Even if it turns out that vitamin D is not beneficial for the IBS, if your blood levels were low, or on the low end of the healthy range, you would benefit from supplementation or addressing it regardless. It is also cheap and safe unless supplemented at an excessively high level.
IBS Basics – Fat Intake, Caffeine and Spicy Food
Technically the gold-standard front-line approach involves checking basics first before undertaking the low-FODMAP diet.
It involves trying to reduce stress, as discussed earlier.
But it also involves avoiding high-fat foods, caffeine and spicy foods.
In regard to fat intake, the mechanism makes sense. Give somebody who is accustomed to a low fat intake, a large amount of fat in one sitting and it will often cause IBS symptoms. So that point is valid.
But it seems like if you get a group of people with IBS symptoms to try to reduce their fat intake, there is not much evidence yet to suggest that reducing fat intake will help many of them. That’s not to say it cannot help, just that we have more clear-cut evidence for other factors.
With caffeine, that one also makes sense. Caffeine acutely stimulates bowels in a lot of people, which could trigger symptoms. Beyond that though, it could also indirectly contribute to symptoms by increasing anxiety.
Spicy food once again could play a role. Playing around with limiting/avoiding it and seeing if it makes a difference also could help. That being said, I am yet to see somebody with IBS where it has been as simple as just avoiding spicy food.
Peppermint oil can also help IBS symptoms. It is most effective for bloating but could help with other aspects.
The most extensive review of peppermint oil included data from over 800 patients from twelve clinical trials. The review showed IBS symptoms were 44% less common in patients who took the peppermint oil compared to those who took a placebo.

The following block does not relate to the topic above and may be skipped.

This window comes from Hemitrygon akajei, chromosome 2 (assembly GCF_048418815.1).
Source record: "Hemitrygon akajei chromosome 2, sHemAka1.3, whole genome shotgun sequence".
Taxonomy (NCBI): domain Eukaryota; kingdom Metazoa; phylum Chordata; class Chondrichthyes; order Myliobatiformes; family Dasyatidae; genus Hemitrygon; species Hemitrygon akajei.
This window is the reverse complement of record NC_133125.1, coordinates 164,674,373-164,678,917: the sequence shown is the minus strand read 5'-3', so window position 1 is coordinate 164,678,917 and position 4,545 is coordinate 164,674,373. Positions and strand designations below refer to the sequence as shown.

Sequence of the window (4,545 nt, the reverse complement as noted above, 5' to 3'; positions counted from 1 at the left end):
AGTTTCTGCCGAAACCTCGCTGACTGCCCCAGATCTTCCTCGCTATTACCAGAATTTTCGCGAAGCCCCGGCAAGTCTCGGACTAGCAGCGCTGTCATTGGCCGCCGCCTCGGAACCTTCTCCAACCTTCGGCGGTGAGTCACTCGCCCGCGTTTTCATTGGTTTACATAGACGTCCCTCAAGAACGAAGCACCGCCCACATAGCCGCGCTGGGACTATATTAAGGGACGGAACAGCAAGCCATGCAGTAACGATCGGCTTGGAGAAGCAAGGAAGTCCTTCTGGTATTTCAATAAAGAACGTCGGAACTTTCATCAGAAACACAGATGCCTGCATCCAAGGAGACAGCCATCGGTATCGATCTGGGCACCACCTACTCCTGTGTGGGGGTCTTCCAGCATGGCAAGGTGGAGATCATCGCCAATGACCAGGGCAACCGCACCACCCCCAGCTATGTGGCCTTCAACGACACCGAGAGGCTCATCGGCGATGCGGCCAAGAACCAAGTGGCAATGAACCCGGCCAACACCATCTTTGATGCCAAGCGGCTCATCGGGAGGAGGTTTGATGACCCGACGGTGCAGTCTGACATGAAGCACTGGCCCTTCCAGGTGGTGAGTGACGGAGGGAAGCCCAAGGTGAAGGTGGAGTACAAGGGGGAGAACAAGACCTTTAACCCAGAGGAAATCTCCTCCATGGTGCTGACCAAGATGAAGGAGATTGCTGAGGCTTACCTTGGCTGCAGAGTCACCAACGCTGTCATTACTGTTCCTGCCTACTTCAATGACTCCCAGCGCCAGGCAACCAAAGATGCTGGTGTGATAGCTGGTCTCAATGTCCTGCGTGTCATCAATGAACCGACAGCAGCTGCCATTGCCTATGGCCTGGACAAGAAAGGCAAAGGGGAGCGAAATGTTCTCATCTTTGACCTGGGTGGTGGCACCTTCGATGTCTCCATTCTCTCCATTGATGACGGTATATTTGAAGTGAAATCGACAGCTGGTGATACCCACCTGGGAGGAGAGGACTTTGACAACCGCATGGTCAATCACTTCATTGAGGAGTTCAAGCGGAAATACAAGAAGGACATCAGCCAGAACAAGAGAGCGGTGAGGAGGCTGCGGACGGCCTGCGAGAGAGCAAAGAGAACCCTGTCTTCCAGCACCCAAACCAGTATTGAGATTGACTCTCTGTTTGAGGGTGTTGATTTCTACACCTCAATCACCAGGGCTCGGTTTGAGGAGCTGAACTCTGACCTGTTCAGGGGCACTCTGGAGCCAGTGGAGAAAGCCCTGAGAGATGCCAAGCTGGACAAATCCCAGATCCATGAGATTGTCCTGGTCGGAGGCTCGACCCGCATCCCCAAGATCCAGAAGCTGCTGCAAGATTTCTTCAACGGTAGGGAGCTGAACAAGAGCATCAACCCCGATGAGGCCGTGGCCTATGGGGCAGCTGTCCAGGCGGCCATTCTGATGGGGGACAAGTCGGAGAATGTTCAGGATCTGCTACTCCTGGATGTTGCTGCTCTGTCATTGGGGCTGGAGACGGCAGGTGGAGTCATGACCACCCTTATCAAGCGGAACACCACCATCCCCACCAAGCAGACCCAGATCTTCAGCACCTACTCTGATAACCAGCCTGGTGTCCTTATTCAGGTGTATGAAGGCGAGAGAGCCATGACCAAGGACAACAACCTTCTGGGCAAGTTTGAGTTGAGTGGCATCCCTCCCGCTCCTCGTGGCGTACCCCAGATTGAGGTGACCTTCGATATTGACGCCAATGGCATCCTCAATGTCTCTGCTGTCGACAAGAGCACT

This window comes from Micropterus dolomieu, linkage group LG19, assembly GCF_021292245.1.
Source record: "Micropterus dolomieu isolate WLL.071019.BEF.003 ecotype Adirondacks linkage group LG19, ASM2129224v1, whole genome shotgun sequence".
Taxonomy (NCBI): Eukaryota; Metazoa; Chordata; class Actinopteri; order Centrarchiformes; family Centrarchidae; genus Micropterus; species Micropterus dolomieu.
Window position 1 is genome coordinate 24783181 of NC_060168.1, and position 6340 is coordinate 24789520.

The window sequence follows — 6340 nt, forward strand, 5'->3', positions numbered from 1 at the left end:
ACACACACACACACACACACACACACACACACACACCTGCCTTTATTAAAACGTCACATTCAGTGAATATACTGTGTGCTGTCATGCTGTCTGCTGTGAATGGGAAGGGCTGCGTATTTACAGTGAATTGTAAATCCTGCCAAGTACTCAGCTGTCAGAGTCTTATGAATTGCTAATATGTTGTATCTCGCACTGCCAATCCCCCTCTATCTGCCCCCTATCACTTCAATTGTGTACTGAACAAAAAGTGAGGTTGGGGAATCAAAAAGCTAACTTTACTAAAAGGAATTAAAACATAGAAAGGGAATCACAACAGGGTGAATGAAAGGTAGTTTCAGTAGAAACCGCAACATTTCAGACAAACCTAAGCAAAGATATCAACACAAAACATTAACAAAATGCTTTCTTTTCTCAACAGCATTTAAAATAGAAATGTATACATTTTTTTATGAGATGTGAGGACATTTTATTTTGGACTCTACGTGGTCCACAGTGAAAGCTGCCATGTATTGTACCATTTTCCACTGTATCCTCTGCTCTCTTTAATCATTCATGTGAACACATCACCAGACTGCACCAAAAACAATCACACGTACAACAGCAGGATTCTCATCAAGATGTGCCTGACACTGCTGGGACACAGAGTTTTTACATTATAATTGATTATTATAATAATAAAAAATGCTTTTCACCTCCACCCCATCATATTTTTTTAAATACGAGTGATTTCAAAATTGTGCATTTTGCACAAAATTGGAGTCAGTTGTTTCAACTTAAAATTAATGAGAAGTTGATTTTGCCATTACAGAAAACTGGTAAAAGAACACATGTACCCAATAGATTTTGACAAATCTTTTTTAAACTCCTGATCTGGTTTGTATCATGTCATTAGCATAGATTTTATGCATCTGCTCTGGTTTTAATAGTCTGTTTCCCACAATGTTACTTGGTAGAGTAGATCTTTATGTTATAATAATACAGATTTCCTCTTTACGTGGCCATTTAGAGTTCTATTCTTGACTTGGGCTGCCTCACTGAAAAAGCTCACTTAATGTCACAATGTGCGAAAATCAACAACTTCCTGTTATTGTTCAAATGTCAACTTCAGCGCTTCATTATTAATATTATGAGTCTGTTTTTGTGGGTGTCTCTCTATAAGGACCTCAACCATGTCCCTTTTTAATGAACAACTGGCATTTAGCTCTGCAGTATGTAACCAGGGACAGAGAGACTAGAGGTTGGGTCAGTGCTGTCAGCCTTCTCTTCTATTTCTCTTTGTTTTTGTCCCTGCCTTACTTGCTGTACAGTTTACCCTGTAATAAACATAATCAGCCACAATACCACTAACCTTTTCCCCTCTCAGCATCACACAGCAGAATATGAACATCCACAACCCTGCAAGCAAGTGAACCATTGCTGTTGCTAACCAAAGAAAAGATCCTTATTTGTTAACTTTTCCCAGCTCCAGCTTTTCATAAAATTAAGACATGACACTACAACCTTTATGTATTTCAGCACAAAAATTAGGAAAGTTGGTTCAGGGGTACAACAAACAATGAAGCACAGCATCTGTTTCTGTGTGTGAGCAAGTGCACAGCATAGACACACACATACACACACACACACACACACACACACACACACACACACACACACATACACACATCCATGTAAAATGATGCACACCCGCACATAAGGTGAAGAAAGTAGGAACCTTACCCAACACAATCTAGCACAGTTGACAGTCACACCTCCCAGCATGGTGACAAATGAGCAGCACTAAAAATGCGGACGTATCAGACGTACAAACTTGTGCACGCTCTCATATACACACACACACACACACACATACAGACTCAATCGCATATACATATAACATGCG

The standard dosage is 0.2-0.4ml (usually one capsule if in capsule form) 3x per day before meals.
Peppermint tea does not appear to have the same effect as peppermint oil – although it would not be detrimental.
Constipation Specific Nutrition
Standard advice when it comes to constipation typically involves increasing fibre, fluid and exercise.
But food for thought:
- Increasing fibre intake does not always help. In some cases it can help, in others it might make it worse.
- The mechanism related to fluid makes sense, but if you get a group of people with constipation and have them try drink more water, there usually is no improvement in symptoms.
- The exercise part is valid and makes a big difference for most people. But what if you already exercise regularly and still get symptoms?
Other specific nutrition advice for constipation that actually will help is below:
- Trial 5-10g psyllium husk or a serving of Metamucil each day. This appears to help all symptoms of constipation including frequency, ease in passing stools, bloating and pain.
- Have 2x kiwifruit per day. Kiwifruit contains an enzyme called actinidin which helps stimulate the bowels.
- Add 10-20g of linseed/flaxseed per day. Start low and increase over time. This seems to help most symptoms as well, potentially due to the soluble fibre content.
RPAH Elimination Diet
Another option worth looking into is the RPAH Elimination Diet (also know as the Failsafe Diet).
This is a complex diet. But it involves reducing food chemicals in the diet (both natural and added), which can play a significant role in IBS symptoms.
It is a less popular approach, but I am aware of other dietitians who actually use this BEFORE looking at FODMAPs because they believe it is even more effective.
I do not use it with my clients on a regular basis, but it is certainly an option worth learning more about if you have tried other stuff without success.
While the low-FODMAP diet has a high success rate, there are a lot of reasons why it will not work for everybody.
Managing stress, mood, fibre intake and playing around with aspects like probiotics, overall gut health, food chemicals, vitamin D, peppermint oil and other aspects could potentially be the key to significantly improving symptoms.